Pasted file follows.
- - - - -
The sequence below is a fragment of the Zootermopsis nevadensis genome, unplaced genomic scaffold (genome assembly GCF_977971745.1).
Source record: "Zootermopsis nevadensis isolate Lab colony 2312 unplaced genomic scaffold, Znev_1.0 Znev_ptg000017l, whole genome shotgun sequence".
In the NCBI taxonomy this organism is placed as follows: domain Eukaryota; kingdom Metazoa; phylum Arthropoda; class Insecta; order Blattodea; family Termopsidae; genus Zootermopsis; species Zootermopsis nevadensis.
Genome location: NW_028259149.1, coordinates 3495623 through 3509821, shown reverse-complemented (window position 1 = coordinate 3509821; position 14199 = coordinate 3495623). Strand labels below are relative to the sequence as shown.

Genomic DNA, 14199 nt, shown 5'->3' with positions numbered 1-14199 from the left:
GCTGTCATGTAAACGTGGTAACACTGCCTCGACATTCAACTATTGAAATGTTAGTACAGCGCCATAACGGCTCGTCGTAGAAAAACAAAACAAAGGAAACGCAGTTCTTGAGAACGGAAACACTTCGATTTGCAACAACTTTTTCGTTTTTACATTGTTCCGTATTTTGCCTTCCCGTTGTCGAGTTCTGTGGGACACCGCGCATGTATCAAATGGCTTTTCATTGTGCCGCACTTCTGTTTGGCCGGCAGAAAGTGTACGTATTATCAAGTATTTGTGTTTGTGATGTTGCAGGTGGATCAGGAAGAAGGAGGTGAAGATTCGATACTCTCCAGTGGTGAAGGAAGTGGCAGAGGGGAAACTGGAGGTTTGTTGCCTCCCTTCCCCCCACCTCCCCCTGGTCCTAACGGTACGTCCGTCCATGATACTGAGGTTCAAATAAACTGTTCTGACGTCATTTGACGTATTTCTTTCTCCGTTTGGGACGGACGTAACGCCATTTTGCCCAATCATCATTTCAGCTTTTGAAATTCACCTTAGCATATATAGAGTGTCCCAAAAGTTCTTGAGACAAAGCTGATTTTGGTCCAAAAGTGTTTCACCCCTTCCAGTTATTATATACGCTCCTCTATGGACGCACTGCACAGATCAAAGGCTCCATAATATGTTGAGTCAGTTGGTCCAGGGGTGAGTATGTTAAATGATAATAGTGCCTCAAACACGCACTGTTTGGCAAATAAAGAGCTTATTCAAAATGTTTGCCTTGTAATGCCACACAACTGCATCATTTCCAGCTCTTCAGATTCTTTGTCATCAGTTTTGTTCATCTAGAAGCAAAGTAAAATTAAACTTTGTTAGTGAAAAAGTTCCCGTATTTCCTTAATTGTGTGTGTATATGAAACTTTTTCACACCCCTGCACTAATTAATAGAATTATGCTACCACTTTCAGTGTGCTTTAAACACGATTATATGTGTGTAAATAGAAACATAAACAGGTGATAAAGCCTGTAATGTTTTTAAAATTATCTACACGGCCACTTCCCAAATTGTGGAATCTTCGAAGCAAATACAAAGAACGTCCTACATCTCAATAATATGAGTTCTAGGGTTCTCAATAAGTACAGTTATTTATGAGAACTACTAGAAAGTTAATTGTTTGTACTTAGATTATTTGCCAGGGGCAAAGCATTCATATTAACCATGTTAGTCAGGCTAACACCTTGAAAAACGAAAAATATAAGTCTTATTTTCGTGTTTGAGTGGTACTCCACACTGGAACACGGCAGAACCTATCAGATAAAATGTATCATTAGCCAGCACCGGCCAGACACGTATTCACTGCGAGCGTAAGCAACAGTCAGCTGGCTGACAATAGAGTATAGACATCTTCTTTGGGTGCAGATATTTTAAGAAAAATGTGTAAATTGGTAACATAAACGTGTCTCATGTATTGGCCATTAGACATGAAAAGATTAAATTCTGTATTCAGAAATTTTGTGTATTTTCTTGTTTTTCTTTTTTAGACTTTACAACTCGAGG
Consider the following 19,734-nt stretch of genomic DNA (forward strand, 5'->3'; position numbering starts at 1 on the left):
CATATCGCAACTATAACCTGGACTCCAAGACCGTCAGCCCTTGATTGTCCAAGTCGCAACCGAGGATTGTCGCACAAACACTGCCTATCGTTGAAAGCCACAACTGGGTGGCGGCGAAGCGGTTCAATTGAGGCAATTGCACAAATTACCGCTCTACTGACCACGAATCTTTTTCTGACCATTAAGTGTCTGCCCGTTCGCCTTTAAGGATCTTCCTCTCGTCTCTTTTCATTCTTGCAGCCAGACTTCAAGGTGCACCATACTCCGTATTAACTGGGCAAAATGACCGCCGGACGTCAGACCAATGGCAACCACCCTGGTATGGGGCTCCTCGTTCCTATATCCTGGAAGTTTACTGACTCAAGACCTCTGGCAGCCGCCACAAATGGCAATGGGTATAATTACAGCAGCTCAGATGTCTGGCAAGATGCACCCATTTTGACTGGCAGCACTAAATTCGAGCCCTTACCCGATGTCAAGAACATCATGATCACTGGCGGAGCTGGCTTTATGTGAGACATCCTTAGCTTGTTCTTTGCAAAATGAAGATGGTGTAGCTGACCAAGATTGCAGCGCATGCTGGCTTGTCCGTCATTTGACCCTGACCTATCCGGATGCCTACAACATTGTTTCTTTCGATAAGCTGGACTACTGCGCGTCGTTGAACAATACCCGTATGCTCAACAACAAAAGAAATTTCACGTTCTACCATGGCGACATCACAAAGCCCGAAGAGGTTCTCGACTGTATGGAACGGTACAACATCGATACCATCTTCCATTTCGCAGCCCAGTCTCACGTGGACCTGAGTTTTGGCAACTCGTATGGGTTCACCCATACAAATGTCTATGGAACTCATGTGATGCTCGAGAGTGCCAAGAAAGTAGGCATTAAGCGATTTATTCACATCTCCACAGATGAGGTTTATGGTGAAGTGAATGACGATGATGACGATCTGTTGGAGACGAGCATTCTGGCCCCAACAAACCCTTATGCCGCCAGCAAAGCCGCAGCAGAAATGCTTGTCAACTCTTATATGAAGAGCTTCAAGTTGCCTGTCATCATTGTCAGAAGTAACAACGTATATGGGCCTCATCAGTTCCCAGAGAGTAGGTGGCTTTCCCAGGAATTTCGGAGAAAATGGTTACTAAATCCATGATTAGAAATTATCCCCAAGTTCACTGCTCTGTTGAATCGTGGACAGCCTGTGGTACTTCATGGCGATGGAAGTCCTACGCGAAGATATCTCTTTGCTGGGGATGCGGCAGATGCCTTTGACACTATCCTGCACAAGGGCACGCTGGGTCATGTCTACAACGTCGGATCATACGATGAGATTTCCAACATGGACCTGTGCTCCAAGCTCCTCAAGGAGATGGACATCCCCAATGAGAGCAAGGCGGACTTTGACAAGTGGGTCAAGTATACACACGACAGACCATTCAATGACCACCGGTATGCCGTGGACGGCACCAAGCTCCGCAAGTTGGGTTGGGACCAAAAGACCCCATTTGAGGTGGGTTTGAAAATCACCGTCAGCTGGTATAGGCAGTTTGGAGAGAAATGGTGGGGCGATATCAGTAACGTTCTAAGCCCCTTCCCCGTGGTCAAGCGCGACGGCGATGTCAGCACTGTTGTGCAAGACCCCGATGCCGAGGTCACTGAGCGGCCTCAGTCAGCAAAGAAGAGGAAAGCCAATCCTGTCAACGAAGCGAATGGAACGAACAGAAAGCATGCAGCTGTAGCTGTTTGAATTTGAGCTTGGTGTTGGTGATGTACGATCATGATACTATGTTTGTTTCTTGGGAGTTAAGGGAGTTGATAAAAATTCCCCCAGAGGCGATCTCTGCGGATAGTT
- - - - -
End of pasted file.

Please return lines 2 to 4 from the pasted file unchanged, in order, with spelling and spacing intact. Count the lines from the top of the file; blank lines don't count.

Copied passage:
Source record: "Zootermopsis nevadensis isolate Lab colony 2312 unplaced genomic scaffold, Znev_1.0 Znev_ptg000017l, whole genome shotgun sequence".
In the NCBI taxonomy this organism is placed as follows: domain Eukaryota; kingdom Metazoa; phylum Arthropoda; class Insecta; order Blattodea; family Termopsidae; genus Zootermopsis; species Zootermopsis nevadensis.
Genome location: NW_028259149.1, coordinates 3495623 through 3509821, shown reverse-complemented (window position 1 = coordinate 3509821; position 14199 = coordinate 3495623). Strand labels below are relative to the sequence as shown.